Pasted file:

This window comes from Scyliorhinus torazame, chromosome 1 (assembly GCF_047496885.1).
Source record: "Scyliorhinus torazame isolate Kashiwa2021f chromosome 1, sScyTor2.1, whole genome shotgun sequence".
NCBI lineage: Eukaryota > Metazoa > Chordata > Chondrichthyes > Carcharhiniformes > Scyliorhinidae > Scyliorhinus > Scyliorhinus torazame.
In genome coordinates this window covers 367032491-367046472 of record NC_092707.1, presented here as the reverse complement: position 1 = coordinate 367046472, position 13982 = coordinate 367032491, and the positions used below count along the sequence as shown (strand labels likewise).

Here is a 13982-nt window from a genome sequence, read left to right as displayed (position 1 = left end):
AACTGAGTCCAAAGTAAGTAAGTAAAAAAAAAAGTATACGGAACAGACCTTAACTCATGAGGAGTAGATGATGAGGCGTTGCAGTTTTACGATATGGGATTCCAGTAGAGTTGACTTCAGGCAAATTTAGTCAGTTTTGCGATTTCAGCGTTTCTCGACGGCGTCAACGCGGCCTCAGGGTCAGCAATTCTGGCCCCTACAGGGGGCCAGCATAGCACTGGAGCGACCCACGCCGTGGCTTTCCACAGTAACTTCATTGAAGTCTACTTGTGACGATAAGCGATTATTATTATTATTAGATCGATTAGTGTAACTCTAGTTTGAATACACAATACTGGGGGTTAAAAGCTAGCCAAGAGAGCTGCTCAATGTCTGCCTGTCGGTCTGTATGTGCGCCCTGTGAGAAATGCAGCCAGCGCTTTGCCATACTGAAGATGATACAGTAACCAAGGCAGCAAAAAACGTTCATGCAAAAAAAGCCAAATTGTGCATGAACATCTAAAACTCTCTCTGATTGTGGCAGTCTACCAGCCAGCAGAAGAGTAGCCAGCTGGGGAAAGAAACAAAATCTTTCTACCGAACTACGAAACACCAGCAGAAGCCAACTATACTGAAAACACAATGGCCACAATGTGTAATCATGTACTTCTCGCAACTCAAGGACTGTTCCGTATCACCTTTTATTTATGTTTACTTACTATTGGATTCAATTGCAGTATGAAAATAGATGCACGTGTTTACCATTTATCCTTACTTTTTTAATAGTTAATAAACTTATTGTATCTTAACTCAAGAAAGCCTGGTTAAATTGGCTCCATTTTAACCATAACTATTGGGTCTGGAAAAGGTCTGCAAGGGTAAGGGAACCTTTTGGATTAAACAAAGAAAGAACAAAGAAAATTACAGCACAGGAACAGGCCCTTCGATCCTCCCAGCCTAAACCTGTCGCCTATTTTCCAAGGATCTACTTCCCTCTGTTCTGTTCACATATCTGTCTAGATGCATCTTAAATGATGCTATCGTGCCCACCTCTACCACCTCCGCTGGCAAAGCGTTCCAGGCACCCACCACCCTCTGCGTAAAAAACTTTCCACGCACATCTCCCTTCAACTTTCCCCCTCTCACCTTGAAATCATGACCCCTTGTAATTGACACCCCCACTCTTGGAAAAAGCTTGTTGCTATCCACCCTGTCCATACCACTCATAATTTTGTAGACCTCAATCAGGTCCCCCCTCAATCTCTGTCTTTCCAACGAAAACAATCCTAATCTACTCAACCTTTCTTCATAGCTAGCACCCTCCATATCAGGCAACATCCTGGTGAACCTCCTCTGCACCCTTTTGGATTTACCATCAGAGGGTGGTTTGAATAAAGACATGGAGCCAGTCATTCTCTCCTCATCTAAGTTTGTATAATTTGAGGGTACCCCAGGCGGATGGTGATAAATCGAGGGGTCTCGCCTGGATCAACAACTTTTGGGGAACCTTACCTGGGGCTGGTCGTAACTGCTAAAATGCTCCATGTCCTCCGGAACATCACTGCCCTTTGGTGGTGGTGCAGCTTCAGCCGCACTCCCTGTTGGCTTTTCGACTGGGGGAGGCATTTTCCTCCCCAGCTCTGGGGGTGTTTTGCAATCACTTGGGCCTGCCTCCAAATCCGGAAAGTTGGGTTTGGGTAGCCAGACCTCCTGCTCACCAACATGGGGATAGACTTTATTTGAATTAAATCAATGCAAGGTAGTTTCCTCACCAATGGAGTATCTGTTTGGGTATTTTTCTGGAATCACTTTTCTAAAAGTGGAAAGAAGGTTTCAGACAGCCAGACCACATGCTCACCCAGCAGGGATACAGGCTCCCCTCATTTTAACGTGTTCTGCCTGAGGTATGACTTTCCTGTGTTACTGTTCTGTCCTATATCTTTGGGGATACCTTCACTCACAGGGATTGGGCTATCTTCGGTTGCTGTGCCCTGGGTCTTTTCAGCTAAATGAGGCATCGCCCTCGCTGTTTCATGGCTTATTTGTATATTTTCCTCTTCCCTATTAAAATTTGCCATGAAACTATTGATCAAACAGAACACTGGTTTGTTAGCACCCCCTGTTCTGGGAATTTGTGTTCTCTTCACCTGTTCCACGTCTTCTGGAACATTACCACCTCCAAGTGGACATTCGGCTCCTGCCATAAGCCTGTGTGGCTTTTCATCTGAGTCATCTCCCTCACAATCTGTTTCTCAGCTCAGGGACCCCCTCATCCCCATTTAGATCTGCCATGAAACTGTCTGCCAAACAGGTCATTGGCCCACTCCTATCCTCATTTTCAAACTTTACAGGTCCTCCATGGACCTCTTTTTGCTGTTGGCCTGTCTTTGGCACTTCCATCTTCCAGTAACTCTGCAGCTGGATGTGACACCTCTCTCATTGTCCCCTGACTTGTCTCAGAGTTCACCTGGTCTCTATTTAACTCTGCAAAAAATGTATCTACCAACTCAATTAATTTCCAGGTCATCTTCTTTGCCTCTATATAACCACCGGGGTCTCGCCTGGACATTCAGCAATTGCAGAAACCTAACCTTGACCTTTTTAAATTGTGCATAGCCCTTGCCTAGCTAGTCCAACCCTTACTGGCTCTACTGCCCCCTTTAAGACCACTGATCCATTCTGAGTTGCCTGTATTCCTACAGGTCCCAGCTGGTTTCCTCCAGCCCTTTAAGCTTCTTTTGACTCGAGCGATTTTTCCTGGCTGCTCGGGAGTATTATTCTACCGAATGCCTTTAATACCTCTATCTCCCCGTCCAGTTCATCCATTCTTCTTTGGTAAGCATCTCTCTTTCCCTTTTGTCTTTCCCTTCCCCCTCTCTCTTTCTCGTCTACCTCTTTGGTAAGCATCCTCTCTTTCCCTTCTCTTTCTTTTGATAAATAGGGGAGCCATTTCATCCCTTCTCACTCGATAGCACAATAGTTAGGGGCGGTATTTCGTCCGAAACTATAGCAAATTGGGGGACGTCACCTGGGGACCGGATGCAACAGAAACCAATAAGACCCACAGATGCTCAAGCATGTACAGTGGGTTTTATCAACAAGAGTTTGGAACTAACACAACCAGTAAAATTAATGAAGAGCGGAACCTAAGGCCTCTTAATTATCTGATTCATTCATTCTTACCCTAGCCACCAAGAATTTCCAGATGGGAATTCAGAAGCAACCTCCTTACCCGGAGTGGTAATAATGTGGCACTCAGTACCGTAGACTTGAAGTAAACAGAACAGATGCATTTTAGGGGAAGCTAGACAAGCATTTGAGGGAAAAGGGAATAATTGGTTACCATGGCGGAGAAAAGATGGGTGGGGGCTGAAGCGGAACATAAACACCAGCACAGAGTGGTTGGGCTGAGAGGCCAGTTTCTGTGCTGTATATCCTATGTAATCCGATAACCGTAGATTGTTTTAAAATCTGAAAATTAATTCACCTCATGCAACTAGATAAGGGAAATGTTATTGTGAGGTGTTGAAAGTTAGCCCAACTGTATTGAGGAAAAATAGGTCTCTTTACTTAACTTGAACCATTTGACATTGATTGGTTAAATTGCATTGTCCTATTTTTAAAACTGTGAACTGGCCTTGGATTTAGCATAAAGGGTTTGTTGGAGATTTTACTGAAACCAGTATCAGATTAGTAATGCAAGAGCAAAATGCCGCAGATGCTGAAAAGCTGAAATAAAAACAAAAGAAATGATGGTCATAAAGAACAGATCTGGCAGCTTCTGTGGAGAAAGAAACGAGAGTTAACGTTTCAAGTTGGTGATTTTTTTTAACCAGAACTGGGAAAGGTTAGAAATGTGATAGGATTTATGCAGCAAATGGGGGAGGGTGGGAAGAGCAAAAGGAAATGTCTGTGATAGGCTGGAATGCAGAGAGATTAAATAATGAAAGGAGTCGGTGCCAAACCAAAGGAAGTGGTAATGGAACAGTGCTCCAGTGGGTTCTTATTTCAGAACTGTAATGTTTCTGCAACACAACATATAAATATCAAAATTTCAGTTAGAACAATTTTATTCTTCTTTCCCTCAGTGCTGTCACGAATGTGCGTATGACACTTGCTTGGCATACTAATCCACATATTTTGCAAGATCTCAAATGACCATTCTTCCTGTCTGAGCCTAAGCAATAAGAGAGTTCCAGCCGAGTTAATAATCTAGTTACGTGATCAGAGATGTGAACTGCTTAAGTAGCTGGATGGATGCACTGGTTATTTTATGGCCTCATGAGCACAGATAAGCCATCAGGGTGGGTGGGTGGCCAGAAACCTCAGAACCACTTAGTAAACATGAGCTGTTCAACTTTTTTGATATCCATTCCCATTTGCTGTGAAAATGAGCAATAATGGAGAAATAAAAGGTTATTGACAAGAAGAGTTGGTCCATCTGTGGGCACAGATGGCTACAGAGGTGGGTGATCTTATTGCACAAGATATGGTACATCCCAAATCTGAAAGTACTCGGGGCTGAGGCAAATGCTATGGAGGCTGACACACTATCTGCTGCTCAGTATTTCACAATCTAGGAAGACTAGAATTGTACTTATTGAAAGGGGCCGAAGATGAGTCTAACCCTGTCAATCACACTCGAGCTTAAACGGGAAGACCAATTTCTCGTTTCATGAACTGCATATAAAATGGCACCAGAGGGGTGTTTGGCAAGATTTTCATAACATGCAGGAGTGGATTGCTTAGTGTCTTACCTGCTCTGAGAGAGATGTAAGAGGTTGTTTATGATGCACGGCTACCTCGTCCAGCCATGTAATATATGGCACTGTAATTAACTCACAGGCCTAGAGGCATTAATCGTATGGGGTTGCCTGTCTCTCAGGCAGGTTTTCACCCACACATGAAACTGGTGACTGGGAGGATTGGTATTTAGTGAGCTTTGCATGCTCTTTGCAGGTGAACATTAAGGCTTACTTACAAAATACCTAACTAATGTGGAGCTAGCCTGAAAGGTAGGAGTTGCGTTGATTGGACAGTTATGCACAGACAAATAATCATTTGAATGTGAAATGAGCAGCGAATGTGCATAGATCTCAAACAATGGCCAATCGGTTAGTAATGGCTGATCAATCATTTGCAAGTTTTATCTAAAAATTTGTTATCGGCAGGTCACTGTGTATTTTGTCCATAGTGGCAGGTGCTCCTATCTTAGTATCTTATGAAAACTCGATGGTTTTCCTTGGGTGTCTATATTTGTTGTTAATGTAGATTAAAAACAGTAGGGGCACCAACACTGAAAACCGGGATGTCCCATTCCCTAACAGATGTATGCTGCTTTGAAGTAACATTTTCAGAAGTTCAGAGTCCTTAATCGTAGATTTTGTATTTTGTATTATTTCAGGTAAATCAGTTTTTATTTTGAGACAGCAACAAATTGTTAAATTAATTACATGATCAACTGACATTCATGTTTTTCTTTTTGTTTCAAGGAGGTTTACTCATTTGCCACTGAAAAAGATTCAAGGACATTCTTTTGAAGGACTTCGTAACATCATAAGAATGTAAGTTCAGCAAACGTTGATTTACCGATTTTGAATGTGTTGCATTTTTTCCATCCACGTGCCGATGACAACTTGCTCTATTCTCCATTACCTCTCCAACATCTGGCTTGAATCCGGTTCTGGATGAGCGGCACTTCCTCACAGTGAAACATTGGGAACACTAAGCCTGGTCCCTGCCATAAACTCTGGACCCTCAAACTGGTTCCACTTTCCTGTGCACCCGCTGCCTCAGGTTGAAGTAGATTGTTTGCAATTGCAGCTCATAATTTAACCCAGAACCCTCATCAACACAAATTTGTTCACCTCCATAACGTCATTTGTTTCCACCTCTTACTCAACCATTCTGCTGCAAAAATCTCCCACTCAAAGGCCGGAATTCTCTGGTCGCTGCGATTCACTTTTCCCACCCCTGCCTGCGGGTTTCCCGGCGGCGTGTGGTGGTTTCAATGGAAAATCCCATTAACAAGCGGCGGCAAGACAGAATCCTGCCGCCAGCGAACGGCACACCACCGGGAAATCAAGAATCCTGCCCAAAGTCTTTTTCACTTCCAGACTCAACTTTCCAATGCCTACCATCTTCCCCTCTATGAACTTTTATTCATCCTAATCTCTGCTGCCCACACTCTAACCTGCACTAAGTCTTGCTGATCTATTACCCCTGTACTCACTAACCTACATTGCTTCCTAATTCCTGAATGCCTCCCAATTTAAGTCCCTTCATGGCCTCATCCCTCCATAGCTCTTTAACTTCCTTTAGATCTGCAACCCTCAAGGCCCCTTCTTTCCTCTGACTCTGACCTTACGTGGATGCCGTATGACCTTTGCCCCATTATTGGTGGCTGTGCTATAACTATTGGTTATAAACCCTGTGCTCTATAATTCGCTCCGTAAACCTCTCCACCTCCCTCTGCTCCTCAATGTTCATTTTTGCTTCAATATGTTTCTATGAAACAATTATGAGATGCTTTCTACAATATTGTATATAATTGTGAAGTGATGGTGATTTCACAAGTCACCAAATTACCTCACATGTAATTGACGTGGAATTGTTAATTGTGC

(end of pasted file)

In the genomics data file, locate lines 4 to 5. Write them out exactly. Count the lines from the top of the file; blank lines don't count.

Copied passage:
In genome coordinates this window covers 367032491-367046472 of record NC_092707.1, presented here as the reverse complement: position 1 = coordinate 367046472, position 13982 = coordinate 367032491, and the positions used below count along the sequence as shown (strand labels likewise).

Here is a 13982-nt window from a genome sequence, read left to right as displayed (position 1 = left end):